A major hurdle is to convince the person who stutters that he or she actually can control and change thoughts and emotions. Bodenhamer devotes a chapter to the internal representations that accompany stuttering; the horror movies of the mind that create fear and anticipatory anxiety; the mind-talk about failure and rejection. He educates the reader on how to change the movies and the inner dialog by applying submodality change patterns. For movies of traumatic childhood memories, he recommends Visual Kinesthetic Dissociation.

Another challenge for anyone who wants to overcome stuttering is to create new meanings, beliefs, and associations. One method is called "Creating a New Self Narrative" in which the individual who stutters writes his or her life narrative "up until now," evaluates the narrative, finds counterexamples to major beliefs and premises, and then writes a new, better story of the future "from now on."

Stress management is particularly important in working toward fluency. Bodenhamer includes a chapter on this topic, addressing how to create and anchor states of calm, as well as how to diffuse intense emotions and view them in a detached, objective manner.

Bodenhamer concludes the text with a number of specific change methods for personal empowerment and self-esteem. These include:

· Content reframing. · Context reframing. · Accessing self-acceptance, appreciation and awe. · Swish patterns. · The No to Yes pattern · The Drop Down and Through Pattern

NLP practitioners and anyone familiar with Bodenhamer's work (and that of his frequent co-author L. Michael Hall) will recognize most of these processes. What this book adds to the knowledge base are numerous case studies that depict precisely how to apply these processes to the problem of stuttering. A word of caution from the author: Achieving fluency is not accomplished in a few short therapy sessions. Bodenhamer estimates that 25 to 30 hours of therapy and much at-home practice are required for successful results.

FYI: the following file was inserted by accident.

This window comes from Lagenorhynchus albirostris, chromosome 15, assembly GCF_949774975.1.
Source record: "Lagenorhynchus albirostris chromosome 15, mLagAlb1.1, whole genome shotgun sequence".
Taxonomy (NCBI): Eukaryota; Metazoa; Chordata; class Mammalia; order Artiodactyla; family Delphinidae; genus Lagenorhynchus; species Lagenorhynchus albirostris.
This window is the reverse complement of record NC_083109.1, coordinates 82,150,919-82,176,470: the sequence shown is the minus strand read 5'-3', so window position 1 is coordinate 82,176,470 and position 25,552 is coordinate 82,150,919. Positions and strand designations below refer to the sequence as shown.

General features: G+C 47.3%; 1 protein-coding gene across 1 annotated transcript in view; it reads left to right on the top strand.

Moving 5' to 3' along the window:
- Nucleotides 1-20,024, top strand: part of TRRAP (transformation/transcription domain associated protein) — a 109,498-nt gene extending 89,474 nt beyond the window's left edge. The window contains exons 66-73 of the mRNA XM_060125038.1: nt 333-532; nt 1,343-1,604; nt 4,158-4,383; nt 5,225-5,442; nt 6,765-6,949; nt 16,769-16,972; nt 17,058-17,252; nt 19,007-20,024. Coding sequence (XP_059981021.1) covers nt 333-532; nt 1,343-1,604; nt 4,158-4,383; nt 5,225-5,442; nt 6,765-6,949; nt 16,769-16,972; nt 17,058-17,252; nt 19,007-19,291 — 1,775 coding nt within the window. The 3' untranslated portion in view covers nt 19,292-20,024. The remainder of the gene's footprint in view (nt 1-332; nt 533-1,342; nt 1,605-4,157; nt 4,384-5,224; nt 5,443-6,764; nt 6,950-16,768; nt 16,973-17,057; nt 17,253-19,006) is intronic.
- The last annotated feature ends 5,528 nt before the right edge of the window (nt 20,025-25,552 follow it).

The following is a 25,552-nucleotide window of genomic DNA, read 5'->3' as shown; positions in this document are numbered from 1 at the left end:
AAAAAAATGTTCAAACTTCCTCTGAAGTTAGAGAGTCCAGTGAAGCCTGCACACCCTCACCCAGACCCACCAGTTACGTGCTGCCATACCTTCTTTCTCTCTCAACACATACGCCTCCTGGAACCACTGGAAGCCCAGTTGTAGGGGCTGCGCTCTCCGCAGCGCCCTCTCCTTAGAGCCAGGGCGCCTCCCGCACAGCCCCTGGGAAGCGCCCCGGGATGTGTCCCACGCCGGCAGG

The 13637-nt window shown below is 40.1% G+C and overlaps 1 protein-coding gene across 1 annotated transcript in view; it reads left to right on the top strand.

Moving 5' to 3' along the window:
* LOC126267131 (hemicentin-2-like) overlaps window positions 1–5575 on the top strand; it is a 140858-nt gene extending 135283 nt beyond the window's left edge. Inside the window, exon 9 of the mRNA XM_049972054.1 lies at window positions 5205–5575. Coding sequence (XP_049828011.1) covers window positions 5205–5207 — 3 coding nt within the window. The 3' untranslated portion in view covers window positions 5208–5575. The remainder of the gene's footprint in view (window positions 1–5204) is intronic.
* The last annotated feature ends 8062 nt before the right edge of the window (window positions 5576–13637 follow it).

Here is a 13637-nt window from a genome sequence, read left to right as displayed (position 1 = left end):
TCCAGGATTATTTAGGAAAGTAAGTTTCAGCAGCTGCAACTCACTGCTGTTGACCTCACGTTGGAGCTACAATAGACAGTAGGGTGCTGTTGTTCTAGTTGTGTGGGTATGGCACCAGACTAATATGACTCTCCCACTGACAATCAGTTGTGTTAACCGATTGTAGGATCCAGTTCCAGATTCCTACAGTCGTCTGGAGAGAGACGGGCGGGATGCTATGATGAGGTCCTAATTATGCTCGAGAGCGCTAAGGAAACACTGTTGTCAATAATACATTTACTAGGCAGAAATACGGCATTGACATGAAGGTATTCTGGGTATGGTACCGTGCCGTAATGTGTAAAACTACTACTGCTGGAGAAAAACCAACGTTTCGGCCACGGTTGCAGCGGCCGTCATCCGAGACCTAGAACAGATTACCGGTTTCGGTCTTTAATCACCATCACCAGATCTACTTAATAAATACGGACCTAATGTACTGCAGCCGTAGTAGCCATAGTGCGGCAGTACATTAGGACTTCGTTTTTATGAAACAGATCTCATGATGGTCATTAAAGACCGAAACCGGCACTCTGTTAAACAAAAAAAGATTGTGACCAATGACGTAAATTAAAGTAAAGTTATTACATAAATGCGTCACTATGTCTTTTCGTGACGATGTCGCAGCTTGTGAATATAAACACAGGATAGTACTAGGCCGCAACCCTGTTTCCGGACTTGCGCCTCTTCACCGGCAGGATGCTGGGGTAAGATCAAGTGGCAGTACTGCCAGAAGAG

About the Author

Bob Bodenhamer is one of the most accomplished clinicians and authors I know and truly admire. With a Doctorate in Divinity, he has studied religion, psychology, pastoral care, and philosophy. In obtaining certification as a practitioner and trainer of NLP, he trained under leaders in the field, such as Thad James and Wyatt Woodsmall. He serves as a training consultant for corporations and maintains a private therapy practice in North Carolina. He has served four Southern Baptist churches as pastor, over a span of 34 years. He teaches at Gaston College, in Gastonia, North Carolina. With L. Michael Hall, he co-founded the Institute of Neuro-Semantics and trains NLP practitioners, with continuing education approval from the National Board of Certified Clinical Counselors. He has co-authored ten books on the subjects of Neuro-Semantics, NLP, and hypnotic language patterns.

Conclusion

With Mastering Blocking and Stuttering, Bob Bodenhamer has produced a definitive text on the treatment of stuttering. In doing so, he has received recognition from the National Stuttering Association in the U.S. and the British Stammering Association in the U.K. This book should be in the hands of every speech and language specialist and therapist who works with people who stutter. It is well-organized and highly readable with easy-to-understand methods and examples. I predict this ground-breaking work will stand as a landmark achievement in the advancement of therapies for alleviating language dysfluency.

To order Mastering Blocking and Stuttering, contact:

Crown House Publishing Ltd. Crown Building Bancyfelin, Carmarthen, Wales SA33 5ND, UK www.crownhouse.co.uk Email: books@crownhouse.co.uk Phone: 44-0-1267-211-345

In the US: Crown House Publishing Ltd. Editorial/Marketing Offices 4 Berkeley St. Norwalk, CT 06850 USA